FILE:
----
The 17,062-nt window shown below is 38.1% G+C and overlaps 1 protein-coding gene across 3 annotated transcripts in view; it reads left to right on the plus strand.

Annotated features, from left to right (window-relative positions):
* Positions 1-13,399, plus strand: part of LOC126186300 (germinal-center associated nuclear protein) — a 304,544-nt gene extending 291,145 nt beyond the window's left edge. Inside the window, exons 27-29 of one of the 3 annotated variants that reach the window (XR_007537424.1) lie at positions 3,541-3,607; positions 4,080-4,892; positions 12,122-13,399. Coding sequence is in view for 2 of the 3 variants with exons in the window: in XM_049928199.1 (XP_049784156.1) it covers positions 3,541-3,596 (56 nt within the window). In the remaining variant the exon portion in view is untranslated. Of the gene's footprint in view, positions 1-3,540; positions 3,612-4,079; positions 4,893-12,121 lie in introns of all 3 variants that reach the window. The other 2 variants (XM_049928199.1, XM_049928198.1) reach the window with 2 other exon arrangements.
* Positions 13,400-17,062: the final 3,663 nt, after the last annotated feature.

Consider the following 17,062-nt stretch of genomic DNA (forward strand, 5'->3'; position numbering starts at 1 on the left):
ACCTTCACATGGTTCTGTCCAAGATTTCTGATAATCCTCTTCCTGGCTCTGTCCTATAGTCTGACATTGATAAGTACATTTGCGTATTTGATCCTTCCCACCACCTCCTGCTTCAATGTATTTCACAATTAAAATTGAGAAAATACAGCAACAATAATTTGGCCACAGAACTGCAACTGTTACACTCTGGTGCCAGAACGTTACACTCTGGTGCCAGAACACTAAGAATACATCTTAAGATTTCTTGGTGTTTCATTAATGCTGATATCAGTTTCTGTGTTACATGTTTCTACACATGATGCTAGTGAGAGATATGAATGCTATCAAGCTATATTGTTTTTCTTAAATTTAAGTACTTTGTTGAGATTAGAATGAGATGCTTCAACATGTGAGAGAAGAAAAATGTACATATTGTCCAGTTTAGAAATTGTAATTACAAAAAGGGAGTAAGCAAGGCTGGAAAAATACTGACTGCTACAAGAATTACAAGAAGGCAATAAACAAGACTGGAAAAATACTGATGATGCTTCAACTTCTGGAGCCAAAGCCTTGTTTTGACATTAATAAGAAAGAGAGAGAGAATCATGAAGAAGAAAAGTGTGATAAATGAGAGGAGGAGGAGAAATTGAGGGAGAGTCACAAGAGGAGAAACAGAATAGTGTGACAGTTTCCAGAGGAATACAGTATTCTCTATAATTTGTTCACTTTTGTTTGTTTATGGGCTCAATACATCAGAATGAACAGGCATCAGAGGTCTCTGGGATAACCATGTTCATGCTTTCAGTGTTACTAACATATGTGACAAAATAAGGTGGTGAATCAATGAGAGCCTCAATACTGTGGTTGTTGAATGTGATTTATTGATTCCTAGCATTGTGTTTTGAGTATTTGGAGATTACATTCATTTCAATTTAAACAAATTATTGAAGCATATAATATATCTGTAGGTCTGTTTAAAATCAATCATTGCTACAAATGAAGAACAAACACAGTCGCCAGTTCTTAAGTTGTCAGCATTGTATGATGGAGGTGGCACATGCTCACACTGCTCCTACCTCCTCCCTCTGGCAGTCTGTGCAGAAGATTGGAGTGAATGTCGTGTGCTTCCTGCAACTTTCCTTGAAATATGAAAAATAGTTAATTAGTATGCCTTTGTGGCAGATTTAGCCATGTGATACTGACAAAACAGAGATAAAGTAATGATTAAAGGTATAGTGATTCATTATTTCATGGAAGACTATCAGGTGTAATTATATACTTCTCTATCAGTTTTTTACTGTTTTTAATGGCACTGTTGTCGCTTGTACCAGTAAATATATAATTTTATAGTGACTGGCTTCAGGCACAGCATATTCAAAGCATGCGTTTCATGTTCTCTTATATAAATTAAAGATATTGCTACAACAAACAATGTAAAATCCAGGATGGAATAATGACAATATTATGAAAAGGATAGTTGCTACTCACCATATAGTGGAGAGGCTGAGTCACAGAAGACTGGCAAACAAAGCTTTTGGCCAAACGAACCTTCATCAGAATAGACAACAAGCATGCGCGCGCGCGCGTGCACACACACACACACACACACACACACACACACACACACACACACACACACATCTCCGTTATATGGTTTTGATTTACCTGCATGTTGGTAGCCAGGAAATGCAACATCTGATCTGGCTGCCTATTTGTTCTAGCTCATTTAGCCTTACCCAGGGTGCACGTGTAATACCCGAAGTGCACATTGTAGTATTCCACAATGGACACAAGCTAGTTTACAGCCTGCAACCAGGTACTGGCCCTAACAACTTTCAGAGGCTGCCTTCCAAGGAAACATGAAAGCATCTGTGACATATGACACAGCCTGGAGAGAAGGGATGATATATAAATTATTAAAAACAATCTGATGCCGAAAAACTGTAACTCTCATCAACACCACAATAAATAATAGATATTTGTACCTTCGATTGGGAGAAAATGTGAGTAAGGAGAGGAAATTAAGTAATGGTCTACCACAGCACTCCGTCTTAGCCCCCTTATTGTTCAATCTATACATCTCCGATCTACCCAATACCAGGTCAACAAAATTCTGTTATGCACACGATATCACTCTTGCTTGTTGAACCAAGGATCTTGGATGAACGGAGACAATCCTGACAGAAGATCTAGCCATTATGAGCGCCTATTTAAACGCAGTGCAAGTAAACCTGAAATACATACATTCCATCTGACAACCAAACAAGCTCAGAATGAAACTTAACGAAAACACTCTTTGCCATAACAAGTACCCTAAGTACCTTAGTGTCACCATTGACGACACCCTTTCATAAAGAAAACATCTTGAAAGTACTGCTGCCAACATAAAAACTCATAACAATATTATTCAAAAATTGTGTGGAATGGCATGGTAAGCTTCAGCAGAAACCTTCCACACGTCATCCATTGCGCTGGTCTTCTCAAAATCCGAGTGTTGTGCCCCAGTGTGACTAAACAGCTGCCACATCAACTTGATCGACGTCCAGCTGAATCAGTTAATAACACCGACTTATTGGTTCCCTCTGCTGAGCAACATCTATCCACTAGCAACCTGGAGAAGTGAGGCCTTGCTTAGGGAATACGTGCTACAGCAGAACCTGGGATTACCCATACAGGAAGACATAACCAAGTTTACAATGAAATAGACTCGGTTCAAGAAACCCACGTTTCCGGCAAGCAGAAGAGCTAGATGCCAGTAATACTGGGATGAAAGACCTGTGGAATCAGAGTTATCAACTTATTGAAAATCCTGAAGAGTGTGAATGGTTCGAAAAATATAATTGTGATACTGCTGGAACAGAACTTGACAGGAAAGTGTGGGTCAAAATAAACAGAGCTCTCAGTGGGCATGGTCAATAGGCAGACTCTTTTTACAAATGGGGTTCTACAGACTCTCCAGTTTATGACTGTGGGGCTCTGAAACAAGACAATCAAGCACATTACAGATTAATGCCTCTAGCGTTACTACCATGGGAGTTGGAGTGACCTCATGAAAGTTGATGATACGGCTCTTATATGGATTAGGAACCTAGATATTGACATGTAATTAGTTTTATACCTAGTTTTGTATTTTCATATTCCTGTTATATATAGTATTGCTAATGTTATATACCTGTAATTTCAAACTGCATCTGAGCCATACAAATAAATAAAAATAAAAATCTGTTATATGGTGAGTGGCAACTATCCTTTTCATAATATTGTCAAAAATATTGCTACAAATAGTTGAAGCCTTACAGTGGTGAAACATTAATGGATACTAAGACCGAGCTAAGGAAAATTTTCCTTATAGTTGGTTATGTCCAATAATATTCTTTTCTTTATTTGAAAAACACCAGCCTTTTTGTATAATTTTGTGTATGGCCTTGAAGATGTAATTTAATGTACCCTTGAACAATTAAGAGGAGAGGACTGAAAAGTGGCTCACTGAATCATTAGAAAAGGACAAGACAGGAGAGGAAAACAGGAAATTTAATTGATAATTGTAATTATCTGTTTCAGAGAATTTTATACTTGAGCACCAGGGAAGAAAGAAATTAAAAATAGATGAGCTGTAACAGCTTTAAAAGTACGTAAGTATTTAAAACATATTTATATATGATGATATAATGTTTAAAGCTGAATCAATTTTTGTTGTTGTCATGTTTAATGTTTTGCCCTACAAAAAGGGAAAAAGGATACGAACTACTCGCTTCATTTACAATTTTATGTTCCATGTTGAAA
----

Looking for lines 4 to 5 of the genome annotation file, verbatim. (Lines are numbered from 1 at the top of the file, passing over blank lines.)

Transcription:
* Positions 13,400-17,062: the final 3,663 nt, after the last annotated feature.

Consider the following 17,062-nt stretch of genomic DNA (forward strand, 5'->3'; position numbering starts at 1 on the left):